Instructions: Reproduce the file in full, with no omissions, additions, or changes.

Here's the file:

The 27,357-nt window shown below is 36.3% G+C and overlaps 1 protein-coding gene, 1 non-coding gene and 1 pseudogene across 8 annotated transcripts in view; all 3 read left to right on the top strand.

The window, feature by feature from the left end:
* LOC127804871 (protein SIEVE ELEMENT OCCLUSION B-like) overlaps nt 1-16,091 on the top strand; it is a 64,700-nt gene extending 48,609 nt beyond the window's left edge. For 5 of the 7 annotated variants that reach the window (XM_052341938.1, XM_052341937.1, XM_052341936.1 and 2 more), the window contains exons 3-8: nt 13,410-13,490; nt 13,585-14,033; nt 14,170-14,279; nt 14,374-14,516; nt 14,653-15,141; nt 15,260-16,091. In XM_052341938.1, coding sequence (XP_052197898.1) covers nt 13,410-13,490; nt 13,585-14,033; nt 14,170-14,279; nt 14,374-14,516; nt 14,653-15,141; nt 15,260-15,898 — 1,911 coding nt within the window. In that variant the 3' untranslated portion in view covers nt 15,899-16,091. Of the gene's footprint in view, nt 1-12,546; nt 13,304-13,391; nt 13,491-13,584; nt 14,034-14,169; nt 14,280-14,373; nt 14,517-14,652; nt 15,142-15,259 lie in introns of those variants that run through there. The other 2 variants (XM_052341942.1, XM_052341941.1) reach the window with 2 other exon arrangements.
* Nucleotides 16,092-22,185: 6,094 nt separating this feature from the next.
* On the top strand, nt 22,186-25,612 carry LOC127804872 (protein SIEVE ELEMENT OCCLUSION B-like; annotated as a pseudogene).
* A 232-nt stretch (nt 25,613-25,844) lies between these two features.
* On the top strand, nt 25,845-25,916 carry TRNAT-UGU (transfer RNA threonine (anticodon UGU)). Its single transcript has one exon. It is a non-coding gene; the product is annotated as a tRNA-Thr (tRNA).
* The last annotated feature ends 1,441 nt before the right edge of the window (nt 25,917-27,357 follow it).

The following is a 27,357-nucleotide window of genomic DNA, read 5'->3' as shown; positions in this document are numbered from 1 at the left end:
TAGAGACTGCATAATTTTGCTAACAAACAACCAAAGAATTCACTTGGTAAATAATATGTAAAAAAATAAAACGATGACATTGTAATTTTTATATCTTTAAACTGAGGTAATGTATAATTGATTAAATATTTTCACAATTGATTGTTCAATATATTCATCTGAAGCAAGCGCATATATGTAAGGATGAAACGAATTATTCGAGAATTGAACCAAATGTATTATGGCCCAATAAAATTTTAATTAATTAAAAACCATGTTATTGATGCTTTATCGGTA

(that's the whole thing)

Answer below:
The 27,357-nt window shown below is 36.3% G+C and overlaps 1 protein-coding gene, 1 non-coding gene and 1 pseudogene across 8 annotated transcripts in view; all 3 read left to right on the top strand.

The window, feature by feature from the left end:
* LOC127804871 (protein SIEVE ELEMENT OCCLUSION B-like) overlaps nt 1-16,091 on the top strand; it is a 64,700-nt gene extending 48,609 nt beyond the window's left edge. For 5 of the 7 annotated variants that reach the window (XM_052341938.1, XM_052341937.1, XM_052341936.1 and 2 more), the window contains exons 3-8: nt 13,410-13,490; nt 13,585-14,033; nt 14,170-14,279; nt 14,374-14,516; nt 14,653-15,141; nt 15,260-16,091. In XM_052341938.1, coding sequence (XP_052197898.1) covers nt 13,410-13,490; nt 13,585-14,033; nt 14,170-14,279; nt 14,374-14,516; nt 14,653-15,141; nt 15,260-15,898 — 1,911 coding nt within the window. In that variant the 3' untranslated portion in view covers nt 15,899-16,091. Of the gene's footprint in view, nt 1-12,546; nt 13,304-13,391; nt 13,491-13,584; nt 14,034-14,169; nt 14,280-14,373; nt 14,517-14,652; nt 15,142-15,259 lie in introns of those variants that run through there. The other 2 variants (XM_052341942.1, XM_052341941.1) reach the window with 2 other exon arrangements.
* Nucleotides 16,092-22,185: 6,094 nt separating this feature from the next.
* On the top strand, nt 22,186-25,612 carry LOC127804872 (protein SIEVE ELEMENT OCCLUSION B-like; annotated as a pseudogene).
* A 232-nt stretch (nt 25,613-25,844) lies between these two features.
* On the top strand, nt 25,845-25,916 carry TRNAT-UGU (transfer RNA threonine (anticodon UGU)). Its single transcript has one exon. It is a non-coding gene; the product is annotated as a tRNA-Thr (tRNA).
* The last annotated feature ends 1,441 nt before the right edge of the window (nt 25,917-27,357 follow it).

The following is a 27,357-nucleotide window of genomic DNA, read 5'->3' as shown; positions in this document are numbered from 1 at the left end:
TAGAGACTGCATAATTTTGCTAACAAACAACCAAAGAATTCACTTGGTAAATAATATGTAAAAAAATAAAACGATGACATTGTAATTTTTATATCTTTAAACTGAGGTAATGTATAATTGATTAAATATTTTCACAATTGATTGTTCAATATATTCATCTGAAGCAAGCGCATATATGTAAGGATGAAACGAATTATTCGAGAATTGAACCAAATGTATTATGGCCCAATAAAATTTTAATTAATTAAAAACCATGTTATTGATGCTTTATCGGTA